I awoke relatively late on Sunday morning and, as is customary, switched on my computer. News was beginning to filter through of Robert Kubica's rallying accident in Italy. Initially, there seemed to be little to worry about unduly, as it was indicated that the Pole had emerged largely unscathed. However, as the morning progressed, it became abundantly clear that those reports were inaccurate, and that Kubica had sustained serious, and potentially career-threatening, injuries.
The latest medical bulletins suggest that Robert will have to wait a little while to find out for sure whether the damage to his right arm and hand will curtail his career. Whether or not this is the case, this is a terrible blow to this richly talented driver who, given the right car and environment, is eminently capable of becoming World Champion. His performances in a largely mediocre Renault last season were very praiseworthy, and we looked set for more of the same in the forthcoming campaign.
It was heartening to see the Formula 1 fraternity, often accused of being a cold and clinical crowd, rallying round and offering Kubica its support.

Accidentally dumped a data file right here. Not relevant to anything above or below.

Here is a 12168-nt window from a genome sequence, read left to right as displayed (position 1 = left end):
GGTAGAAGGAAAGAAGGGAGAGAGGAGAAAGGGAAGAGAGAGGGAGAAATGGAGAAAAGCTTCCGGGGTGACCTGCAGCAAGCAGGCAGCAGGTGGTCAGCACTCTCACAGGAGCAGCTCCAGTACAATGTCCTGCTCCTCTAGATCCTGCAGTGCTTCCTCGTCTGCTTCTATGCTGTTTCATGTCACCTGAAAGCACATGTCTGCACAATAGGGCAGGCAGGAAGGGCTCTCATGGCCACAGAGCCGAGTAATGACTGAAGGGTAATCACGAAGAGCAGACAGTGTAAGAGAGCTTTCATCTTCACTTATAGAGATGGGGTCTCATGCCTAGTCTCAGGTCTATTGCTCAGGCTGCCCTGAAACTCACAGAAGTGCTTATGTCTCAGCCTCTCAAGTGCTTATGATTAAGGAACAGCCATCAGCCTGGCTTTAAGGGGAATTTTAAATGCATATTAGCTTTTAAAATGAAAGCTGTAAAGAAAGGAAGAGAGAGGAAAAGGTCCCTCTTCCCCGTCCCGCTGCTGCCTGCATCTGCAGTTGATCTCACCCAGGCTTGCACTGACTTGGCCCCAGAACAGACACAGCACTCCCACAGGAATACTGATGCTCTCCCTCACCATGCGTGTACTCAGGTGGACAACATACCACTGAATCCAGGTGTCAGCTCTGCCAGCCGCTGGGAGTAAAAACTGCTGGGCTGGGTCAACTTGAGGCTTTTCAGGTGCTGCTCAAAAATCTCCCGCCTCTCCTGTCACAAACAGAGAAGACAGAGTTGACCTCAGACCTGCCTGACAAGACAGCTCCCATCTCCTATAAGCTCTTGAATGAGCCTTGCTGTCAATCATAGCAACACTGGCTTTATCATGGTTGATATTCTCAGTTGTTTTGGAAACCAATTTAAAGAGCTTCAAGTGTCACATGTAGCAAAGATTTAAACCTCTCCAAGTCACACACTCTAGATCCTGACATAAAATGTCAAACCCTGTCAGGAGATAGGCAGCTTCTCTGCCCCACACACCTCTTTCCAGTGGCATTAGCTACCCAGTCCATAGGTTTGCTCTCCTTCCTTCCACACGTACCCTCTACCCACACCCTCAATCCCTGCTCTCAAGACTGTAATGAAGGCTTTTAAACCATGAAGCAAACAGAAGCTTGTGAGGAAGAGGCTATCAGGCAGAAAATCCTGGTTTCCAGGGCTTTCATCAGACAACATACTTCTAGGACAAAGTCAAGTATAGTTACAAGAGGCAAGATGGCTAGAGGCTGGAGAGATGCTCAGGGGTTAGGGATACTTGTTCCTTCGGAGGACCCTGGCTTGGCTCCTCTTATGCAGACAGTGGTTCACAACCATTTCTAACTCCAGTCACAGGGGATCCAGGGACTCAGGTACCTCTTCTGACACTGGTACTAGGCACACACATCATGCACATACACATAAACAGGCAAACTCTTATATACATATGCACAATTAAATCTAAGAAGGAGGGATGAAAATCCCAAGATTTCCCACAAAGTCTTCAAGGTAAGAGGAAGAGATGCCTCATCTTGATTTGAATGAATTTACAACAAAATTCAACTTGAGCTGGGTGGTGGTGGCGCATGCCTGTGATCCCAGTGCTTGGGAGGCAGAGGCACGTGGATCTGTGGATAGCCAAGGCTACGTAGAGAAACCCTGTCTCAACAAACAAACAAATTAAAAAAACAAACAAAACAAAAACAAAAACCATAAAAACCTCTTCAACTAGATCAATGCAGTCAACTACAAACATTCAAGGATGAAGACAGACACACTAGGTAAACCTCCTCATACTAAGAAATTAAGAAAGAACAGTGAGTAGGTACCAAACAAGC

The accident is sure to have repercussions for those F1 drivers who still like to compete in other motorsport disciplines, or indeed other hazardous sports in general. Team bosses may now look at tightening contracts, to minimise their chances of being deprived of drivers under these circumstances.
Just as we were coming to terms with the Kubica crash, news came through that guitar hero Gary Moore had passed away. I was always a big admirer of his expressive and fluid style, particularly in his solo work. A very sad loss.
Later in the evening my attention was fixed firmly on America's most lavish sporting event, the Super Bowl, between the Green Bay Packers and the Pittsburgh Steelers.
This year, I chose to follow the game on Twitter, as well as via the television pictures. What struck me particularly was the lack of knowledge, with a few notable exceptions, of the Brits on Twitter, and the amusingly cynical attitude of some Americans.
It is often remarked that the American sense of humour is different to that of the British. However, last night I discovered to my delight that Americans can display as much irony and sarcasm as we across the pond. Their disdain seemed reserved particularly for the pre-game build-up and formalities, the TV adverts and the hallf-time show. They just wanted to get on with the game!
Ah, yes, the game itself. I picked the Green Bay Packers as my team beforehand, for no particular reason, and was therefore delighted when they emerged triumphant, although only after a pugnacious fightback by the Steelers.
That's all for now, and best wishes to Robert Kubica.